In 2003, when comic book writer Akira Yoshida first started working for Marvel Comics, one idea that he pitched to Marvel editors was Elektra: The Hand, a story that he wanted to write that mainly depicted the origin of the ninja organization. While Marvel editors like the concept of Yoshida’s story, they did not green light the series immediately due to there already being a successful Elektra series running at the time. However, in 2004 Yoshida’s concept would be brought up yet again during an editors meeting which focused on new concepts and series ideas for the upcoming year. Marvel’s editor-in-chief, Joe Quesada brought up Yoshida’s idea on depicting the origin of The Hand, “Joe Quesada brought up the idea of revisiting my ideas for The Hand. My Thor editor, Mackenzie Cadenhead, emailed over and asked if I wanted to take another pass and fine-tune the concept, which I did,” after tuning his story up and turning in its fresher concept, Yoshida was given the green light to go ahead and bring the story to life.
Created by Frank Miller, Elektra first appeared in Daredevil #168 (January 1981). Miller originally intended this issue, which was essentially a filler story, to be Elektra’s only appearance, but she instead became a frequently appearing villain in Daredevil until her death in issue #181 (April 1982). She was resurrected shortly after, but the story contained a narrative note which indicated that Daredevil would never encounter her again.
After over a decade’s absence, she reappeared in Daredevil #324-327 (January–April 1994), and went on to a brief stint as a supporting character in Wolverine (in #100-106). Daredevil writer D. G. Chichester recounted that he and editor Ralph Macchio had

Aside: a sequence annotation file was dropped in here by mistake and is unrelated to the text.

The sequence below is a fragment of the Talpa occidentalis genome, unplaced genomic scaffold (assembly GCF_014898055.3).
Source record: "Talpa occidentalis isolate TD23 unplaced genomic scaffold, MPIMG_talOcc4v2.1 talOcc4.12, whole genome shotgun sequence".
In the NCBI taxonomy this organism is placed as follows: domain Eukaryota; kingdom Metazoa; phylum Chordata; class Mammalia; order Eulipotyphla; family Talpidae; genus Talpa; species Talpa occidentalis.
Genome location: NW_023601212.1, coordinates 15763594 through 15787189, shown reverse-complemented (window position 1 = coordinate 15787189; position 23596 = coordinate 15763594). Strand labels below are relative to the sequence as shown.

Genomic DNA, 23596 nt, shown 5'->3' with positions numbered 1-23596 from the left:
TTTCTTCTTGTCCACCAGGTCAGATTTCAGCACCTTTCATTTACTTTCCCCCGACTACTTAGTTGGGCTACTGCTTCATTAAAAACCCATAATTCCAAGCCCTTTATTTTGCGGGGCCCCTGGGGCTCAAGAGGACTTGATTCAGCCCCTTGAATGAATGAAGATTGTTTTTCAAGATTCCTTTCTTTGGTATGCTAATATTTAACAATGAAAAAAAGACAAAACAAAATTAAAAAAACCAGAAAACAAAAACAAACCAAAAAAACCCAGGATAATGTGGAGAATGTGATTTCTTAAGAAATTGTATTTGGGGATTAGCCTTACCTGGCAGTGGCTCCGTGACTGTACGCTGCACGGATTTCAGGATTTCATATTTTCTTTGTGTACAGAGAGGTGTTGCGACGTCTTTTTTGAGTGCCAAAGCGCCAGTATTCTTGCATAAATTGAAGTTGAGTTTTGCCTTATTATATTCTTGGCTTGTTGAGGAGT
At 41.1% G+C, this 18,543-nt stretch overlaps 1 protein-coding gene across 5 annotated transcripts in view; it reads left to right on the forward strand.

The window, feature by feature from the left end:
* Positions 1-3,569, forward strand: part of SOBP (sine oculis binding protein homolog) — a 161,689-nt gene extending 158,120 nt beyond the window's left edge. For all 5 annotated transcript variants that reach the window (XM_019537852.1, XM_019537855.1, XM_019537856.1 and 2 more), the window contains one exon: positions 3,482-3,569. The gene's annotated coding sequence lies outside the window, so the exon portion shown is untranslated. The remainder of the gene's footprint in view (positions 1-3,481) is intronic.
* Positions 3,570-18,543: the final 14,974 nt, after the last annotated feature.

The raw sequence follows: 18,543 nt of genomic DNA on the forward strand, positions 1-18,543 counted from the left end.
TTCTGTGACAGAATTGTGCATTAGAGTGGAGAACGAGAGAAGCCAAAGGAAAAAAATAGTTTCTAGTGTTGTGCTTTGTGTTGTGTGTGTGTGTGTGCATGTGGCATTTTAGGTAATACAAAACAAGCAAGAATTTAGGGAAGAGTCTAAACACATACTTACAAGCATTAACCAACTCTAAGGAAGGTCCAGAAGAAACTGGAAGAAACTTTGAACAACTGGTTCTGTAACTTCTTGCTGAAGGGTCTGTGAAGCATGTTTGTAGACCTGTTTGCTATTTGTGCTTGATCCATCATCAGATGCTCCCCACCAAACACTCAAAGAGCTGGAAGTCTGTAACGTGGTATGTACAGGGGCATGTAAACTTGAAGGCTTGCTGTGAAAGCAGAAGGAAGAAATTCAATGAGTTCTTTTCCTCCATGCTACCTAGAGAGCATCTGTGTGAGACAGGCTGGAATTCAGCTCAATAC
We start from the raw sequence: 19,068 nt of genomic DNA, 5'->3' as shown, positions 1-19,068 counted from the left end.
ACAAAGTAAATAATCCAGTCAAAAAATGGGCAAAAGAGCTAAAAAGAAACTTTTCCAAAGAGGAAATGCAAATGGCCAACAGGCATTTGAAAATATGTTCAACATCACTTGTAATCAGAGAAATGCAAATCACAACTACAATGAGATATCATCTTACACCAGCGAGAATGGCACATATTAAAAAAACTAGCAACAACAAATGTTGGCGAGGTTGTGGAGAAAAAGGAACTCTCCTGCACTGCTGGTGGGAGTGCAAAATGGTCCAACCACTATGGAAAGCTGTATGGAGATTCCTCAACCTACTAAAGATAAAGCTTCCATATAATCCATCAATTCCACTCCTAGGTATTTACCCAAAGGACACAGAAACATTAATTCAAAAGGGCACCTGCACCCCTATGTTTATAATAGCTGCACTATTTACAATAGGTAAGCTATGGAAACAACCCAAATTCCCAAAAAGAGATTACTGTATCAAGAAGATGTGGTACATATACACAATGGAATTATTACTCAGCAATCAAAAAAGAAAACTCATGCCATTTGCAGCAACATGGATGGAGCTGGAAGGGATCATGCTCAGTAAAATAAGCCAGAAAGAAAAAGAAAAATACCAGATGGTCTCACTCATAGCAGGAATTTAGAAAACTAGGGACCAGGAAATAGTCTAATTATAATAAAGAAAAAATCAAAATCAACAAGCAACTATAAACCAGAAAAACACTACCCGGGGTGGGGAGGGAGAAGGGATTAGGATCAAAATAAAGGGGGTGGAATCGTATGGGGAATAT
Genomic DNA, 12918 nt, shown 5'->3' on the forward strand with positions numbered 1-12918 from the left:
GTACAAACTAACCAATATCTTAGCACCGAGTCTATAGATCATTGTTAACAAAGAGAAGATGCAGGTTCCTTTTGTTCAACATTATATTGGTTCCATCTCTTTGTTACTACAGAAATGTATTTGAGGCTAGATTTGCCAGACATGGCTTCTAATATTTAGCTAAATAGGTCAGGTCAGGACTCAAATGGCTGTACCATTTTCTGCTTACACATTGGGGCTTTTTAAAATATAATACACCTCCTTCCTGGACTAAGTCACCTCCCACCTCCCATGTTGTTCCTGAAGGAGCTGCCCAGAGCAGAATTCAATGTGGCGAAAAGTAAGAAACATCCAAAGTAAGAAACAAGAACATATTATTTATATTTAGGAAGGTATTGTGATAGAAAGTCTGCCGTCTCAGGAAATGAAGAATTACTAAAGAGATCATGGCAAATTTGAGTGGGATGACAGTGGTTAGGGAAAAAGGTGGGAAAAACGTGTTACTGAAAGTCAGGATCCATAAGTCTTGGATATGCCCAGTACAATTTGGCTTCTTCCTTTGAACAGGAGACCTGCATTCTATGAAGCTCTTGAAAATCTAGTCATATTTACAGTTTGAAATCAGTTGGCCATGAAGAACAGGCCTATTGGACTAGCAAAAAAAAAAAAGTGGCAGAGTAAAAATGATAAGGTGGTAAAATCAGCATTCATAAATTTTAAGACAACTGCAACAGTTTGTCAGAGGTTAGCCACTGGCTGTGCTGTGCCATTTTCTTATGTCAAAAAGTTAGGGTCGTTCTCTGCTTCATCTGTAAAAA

bandied about the idea [of bringing back Elektra] in a casual fashion now and again, but neither of us wanted to do it as a gimmick. On the rare occasion I thought I had a legitimate angle to use her, Ralph was cool to the idea. But as we geared up for what would become Fall From Grace, Ralph out of the blue said, “What about bringing back Elektra?” — and it was really the missing piece that clicked together all the loose pieces of the story in my head, and became the nexus for everything tying together as well as it did. In my mind, it’s always been her to whom the title refers.
This upset Frank Miller, who claimed that Marvel had previously promised him that the character would not be used in any publication. She has since appeared in two eponymous ongoing series and several mini-series.
Frank Miller and Bill Sienkiewicz were at the height of their popularity when this series was released, shortly on the heels of Miller’s hugely successful Batman: The Dark Knight Returns, and Miller & Sienkiewicz’s Marvel Graphic Novel Daredevil: Love and War.
As with Daredevil: Love and War, Sienkiewicz illustrated Elektra: Assassin using watercolors as opposed to the traditional pencilling/inking method. His exaggerated art was unique amongst mainstream comics of the time, bringing to mind the illustration style of adult-oriented comics magazines like Heavy Metal.